WILLIAM L. PEEBLES, APPELLANT
SANDRA A. PEEBLES, APPELLEE
DATE OF JUDGMENT: 11/22/2013.
LAMAR COUNTY CHANCERY COURT, HON. RAY HILLMAN MONTGOMERY,
FOR APPELLANT: S. CHRISTOPHER FARRIS.
FOR APPELLEE: ROBERT R. MARSHALL.
BEFORE GRIFFIS, P.J., BARNES, ISHEE AND MAXWELL, JJ. LEE, C.J., GRIFFIS, P.J., BARNES, ISHEE, ROBERTS AND CARLTON, JJ., CONCUR. JAMES, J., CONCURS IN PART WITHOUT SEPARATE WRITTEN OPINION. IRVING, P.J., CONCURS IN PART AND DISSENTS IN PART WITHOUT SEPARATE WRITTEN OPINION. FAIR, J., NOT PARTICIPATING.
¶1. William Peebles appeals a binding consent judgment he entered into with his ex-wife, Sandra. He wants to back out of paying Sandra $64,686.60 in past-due house-note payments and attorney's fees. While he admitted in the consent judgment he owed Sandra this amount, on appeal he wants to relitigate whether his obligations to Sandra were discharged by his bankruptcy. Though this issue is barred from our review, the law is clear that support obligations are not dischargeable in a chapter 7 bankruptcy.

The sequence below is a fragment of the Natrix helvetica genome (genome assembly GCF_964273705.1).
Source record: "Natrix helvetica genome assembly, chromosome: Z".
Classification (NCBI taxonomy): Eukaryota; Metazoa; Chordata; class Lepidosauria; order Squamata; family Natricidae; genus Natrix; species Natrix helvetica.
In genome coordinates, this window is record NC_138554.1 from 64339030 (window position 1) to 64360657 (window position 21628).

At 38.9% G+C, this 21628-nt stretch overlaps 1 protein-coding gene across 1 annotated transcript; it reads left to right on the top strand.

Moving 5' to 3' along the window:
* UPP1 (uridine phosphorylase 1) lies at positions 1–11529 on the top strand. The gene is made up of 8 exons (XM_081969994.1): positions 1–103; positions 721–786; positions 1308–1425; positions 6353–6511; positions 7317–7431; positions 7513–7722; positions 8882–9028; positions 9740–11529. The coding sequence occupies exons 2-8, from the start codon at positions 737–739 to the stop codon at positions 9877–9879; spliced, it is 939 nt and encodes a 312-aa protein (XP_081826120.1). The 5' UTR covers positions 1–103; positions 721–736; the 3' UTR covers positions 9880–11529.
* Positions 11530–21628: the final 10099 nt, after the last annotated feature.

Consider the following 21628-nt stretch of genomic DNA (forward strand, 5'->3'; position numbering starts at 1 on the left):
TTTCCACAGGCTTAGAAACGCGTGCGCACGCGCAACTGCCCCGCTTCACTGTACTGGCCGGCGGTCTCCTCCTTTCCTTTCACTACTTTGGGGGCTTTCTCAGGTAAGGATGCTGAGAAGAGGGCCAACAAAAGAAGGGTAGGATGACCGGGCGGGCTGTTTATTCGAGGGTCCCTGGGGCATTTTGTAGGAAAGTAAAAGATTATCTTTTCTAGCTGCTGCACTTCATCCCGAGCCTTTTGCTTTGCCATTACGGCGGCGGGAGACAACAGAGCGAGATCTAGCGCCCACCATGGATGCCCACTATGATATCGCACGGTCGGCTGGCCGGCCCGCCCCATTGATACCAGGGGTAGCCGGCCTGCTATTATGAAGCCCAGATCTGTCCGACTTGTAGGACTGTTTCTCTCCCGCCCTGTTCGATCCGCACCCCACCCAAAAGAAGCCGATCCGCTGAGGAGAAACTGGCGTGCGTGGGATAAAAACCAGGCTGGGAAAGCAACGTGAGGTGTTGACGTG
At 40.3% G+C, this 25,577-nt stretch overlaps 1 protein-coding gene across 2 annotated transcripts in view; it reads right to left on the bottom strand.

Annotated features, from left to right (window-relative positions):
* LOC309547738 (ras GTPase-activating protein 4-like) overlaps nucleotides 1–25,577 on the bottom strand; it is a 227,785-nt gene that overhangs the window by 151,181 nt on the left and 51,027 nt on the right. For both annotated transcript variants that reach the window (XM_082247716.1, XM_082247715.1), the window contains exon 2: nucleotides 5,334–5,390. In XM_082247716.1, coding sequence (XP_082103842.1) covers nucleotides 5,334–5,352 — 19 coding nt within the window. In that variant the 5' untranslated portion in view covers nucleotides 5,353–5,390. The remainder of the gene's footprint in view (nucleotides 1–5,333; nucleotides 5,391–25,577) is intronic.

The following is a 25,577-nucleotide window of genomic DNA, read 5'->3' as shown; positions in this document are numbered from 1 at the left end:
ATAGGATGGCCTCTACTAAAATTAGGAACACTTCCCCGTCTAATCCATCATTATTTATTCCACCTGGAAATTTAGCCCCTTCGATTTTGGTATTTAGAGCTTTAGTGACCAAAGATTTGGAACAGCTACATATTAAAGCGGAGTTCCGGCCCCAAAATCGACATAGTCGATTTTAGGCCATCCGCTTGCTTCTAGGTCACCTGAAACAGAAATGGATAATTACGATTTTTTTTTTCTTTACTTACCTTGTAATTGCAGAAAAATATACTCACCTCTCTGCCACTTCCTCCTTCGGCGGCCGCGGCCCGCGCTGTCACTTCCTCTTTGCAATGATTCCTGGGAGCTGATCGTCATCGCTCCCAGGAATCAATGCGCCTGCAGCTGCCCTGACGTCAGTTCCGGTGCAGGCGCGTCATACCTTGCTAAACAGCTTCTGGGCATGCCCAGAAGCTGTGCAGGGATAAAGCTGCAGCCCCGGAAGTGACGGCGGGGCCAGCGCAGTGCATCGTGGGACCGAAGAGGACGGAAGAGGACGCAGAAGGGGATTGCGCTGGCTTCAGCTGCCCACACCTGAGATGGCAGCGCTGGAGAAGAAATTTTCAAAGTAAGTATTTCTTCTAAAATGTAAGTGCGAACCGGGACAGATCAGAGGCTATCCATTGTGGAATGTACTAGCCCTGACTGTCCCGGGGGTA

¶2. Alternatively, William argues that even if the note obligation was not discharged, he should get a dollar-for-dollar credit for all benefits Sandra receives from his Social Security. But William is not entitled to such a credit, since the parties did not agree he would receive one. We thus affirm.
Facts and Procedural History
¶3. On March 22, 2004, William and Sandra were granted an irreconcilable-differences divorce. Instead of asking the court to distribute the property, they entered into a property-settlement agreement. According to the PSA, Sandra would get the marital home, and William would execute a quitclaim deed conveying all of his interest in the home to Sandra. The parties also agreed William " shall be responsible" for the " house note[.]" And William was obligated to pay " taxes and insurance," until either the house sold, or Sandra remarried or died. Each party waived the right to seek alimony or make any claims against the retirement income of the other.
¶4. Sandra claimed William stopped paying on the house note. And on June 30, 2011, she filed a contempt action
against him for his nonpayment. William responded, asserting Sandra had agreed to relieve him of his house-note obligations for a one-year period after he underwent triple-bypass heart surgery. William also argued that the $708 per month Sandra began withdrawing from his Social Security should offset his missed payments on the house note. As William sees it, he should actually get a monthly ...